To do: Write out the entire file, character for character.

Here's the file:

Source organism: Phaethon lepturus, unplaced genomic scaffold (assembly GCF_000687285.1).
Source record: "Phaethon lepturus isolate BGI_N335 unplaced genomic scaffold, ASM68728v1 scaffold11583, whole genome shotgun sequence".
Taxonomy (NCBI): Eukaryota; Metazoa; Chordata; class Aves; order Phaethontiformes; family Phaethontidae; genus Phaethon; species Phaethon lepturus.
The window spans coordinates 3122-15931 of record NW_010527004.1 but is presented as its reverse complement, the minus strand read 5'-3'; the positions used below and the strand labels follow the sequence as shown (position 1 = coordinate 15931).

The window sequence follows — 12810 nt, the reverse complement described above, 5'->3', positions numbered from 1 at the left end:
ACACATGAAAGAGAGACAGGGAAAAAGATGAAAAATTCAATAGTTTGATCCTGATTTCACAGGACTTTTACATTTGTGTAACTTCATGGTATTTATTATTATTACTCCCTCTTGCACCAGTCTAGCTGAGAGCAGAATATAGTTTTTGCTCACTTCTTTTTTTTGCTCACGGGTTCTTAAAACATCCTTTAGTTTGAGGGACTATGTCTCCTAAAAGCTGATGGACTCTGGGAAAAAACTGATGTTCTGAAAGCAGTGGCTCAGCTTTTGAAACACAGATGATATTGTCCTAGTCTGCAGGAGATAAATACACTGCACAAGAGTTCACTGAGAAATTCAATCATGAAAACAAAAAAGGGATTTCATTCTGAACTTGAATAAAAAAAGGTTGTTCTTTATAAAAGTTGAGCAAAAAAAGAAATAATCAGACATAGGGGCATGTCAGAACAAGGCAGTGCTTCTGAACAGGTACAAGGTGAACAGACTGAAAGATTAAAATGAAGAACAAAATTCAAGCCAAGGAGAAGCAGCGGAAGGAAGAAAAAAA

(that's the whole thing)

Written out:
Source organism: Phaethon lepturus, unplaced genomic scaffold (assembly GCF_000687285.1).
Source record: "Phaethon lepturus isolate BGI_N335 unplaced genomic scaffold, ASM68728v1 scaffold11583, whole genome shotgun sequence".
Taxonomy (NCBI): Eukaryota; Metazoa; Chordata; class Aves; order Phaethontiformes; family Phaethontidae; genus Phaethon; species Phaethon lepturus.
The window spans coordinates 3122-15931 of record NW_010527004.1 but is presented as its reverse complement, the minus strand read 5'-3'; the positions used below and the strand labels follow the sequence as shown (position 1 = coordinate 15931).

The window sequence follows — 12810 nt, the reverse complement described above, 5'->3', positions numbered from 1 at the left end:
ACACATGAAAGAGAGACAGGGAAAAAGATGAAAAATTCAATAGTTTGATCCTGATTTCACAGGACTTTTACATTTGTGTAACTTCATGGTATTTATTATTATTACTCCCTCTTGCACCAGTCTAGCTGAGAGCAGAATATAGTTTTTGCTCACTTCTTTTTTTTGCTCACGGGTTCTTAAAACATCCTTTAGTTTGAGGGACTATGTCTCCTAAAAGCTGATGGACTCTGGGAAAAAACTGATGTTCTGAAAGCAGTGGCTCAGCTTTTGAAACACAGATGATATTGTCCTAGTCTGCAGGAGATAAATACACTGCACAAGAGTTCACTGAGAAATTCAATCATGAAAACAAAAAAGGGATTTCATTCTGAACTTGAATAAAAAAAGGTTGTTCTTTATAAAAGTTGAGCAAAAAAAGAAATAATCAGACATAGGGGCATGTCAGAACAAGGCAGTGCTTCTGAACAGGTACAAGGTGAACAGACTGAAAGATTAAAATGAAGAACAAAATTCAAGCCAAGGAGAAGCAGCGGAAGGAAGAAAAAAA